In the late 19th century, baseball in America became popular enough that its major teams began to be businesses worth considerable amounts of money, and the players began to be paid sums that were well above the wages earned by common workers. To keep player salary demands in check, team owners promulgated a standardized contract for the players, in which the major variable was salary. The players unsuccessfully tried to fight the growing reserve system by forming a union, but the union lasted just one season. For the next 80 years, the reserve system ruled the game. In this era, all player contracts were for one year. There were no long-term contracts as there are today, because the reserve clause negated the need for them.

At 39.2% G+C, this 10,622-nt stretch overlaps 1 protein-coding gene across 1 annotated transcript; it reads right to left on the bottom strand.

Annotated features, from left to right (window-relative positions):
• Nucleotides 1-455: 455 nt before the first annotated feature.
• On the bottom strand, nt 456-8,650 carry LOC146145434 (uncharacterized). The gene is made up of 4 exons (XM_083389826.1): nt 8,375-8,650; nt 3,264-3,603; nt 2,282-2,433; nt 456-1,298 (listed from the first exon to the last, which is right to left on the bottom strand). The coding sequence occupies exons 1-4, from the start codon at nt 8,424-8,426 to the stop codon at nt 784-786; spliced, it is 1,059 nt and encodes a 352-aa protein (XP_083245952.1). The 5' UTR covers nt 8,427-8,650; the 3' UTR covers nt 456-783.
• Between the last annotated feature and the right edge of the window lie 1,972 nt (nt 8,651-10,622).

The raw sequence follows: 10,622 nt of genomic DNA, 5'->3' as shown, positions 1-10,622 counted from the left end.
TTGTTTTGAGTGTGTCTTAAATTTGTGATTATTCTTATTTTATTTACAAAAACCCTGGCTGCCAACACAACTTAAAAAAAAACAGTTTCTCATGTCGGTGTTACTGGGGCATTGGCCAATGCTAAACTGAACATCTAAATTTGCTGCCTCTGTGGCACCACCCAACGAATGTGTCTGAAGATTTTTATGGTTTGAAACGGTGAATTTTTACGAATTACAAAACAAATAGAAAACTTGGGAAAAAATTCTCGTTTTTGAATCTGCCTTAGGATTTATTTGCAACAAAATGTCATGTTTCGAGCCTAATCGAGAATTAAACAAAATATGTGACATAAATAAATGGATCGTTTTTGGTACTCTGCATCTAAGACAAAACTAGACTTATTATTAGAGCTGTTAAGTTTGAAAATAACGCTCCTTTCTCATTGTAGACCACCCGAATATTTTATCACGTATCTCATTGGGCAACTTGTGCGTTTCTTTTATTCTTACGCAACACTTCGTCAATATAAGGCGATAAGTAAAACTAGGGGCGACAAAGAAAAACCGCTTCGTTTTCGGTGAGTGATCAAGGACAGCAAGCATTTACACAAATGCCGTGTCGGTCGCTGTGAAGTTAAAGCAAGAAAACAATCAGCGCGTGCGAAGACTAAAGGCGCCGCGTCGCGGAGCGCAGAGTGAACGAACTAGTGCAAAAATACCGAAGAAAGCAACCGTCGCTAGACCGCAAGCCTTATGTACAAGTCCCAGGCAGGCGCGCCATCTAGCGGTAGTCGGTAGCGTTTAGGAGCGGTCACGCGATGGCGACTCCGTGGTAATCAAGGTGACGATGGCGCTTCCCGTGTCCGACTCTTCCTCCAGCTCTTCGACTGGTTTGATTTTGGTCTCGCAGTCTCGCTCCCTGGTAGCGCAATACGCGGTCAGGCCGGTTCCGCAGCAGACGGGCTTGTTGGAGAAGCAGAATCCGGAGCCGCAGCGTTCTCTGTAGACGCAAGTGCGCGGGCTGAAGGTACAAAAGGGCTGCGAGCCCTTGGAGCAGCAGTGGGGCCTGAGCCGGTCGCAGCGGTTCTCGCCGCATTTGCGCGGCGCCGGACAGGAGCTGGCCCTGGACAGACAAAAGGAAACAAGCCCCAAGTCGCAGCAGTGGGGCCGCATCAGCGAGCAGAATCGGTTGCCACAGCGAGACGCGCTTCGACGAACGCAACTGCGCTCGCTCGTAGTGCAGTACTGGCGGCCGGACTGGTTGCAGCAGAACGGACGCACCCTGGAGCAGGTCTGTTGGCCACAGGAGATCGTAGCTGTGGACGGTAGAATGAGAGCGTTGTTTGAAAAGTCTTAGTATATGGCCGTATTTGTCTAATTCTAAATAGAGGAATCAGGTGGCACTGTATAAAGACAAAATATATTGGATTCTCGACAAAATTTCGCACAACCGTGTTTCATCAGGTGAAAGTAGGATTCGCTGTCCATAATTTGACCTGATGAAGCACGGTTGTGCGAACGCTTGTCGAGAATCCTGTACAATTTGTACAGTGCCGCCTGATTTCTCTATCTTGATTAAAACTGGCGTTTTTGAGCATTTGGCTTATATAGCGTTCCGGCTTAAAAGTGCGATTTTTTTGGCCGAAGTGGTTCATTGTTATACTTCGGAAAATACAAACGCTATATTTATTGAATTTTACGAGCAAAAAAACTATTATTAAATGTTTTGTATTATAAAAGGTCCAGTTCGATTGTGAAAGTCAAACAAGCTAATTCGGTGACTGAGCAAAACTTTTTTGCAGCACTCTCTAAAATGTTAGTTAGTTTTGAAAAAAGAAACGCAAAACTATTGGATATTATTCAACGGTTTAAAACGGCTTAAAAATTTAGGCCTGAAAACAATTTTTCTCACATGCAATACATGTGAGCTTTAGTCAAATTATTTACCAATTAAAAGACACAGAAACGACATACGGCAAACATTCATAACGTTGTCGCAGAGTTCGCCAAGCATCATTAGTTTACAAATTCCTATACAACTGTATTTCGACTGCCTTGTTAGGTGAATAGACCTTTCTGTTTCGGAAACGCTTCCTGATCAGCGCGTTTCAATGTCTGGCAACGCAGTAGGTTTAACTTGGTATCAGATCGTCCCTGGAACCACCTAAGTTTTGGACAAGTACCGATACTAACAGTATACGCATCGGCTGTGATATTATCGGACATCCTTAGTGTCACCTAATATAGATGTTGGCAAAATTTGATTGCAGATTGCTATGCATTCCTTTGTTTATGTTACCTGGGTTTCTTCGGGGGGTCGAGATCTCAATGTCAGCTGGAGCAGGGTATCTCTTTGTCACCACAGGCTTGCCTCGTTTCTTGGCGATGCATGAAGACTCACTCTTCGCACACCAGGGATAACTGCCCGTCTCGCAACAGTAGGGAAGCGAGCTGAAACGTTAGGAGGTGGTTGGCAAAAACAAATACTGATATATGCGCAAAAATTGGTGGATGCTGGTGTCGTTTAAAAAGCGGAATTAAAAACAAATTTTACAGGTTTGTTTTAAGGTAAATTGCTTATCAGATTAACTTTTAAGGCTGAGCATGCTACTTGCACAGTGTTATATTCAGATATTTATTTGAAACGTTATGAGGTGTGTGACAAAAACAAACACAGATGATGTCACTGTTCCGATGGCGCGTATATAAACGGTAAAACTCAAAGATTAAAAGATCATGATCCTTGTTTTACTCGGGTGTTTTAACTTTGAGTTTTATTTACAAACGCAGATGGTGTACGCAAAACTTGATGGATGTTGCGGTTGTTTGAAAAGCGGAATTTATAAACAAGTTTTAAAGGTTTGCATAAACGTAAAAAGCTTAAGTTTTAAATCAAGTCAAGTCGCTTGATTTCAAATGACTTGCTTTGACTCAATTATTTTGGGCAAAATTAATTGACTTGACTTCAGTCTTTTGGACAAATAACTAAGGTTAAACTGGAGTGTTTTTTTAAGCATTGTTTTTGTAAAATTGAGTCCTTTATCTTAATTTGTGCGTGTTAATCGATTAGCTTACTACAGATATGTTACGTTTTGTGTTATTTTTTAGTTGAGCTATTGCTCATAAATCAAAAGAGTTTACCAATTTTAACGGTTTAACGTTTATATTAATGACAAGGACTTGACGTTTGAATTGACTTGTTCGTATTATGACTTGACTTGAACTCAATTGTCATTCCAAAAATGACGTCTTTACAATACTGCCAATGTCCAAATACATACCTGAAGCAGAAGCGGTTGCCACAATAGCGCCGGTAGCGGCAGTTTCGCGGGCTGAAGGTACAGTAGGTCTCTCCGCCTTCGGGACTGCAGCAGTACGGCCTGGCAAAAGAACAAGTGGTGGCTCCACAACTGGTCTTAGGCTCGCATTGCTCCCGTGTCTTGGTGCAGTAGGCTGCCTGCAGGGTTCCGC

The reserve clause's inception was in 1879. It allowed teams to reserve players for each season, unless a player opted out of his contract and did not play in the league for a year.
     Teams realized that if players were free to go from team to team then salaries would escalate dramatically. Therefore, they seldom granted players (at least valuable ones) a release, but retained their rights, or traded them to other teams for the rights to other players, or sold them outright for cash. Players thus had a choice only of signing for what their team offered them, or "holding out" (refusing to play, and therefore, not being paid).
     Under the Sherman Antitrust Act of 1890, two or more non-affiliated companies in any other interstate business were prohibited from colluding with each other to fix prices or establish schedules or rates.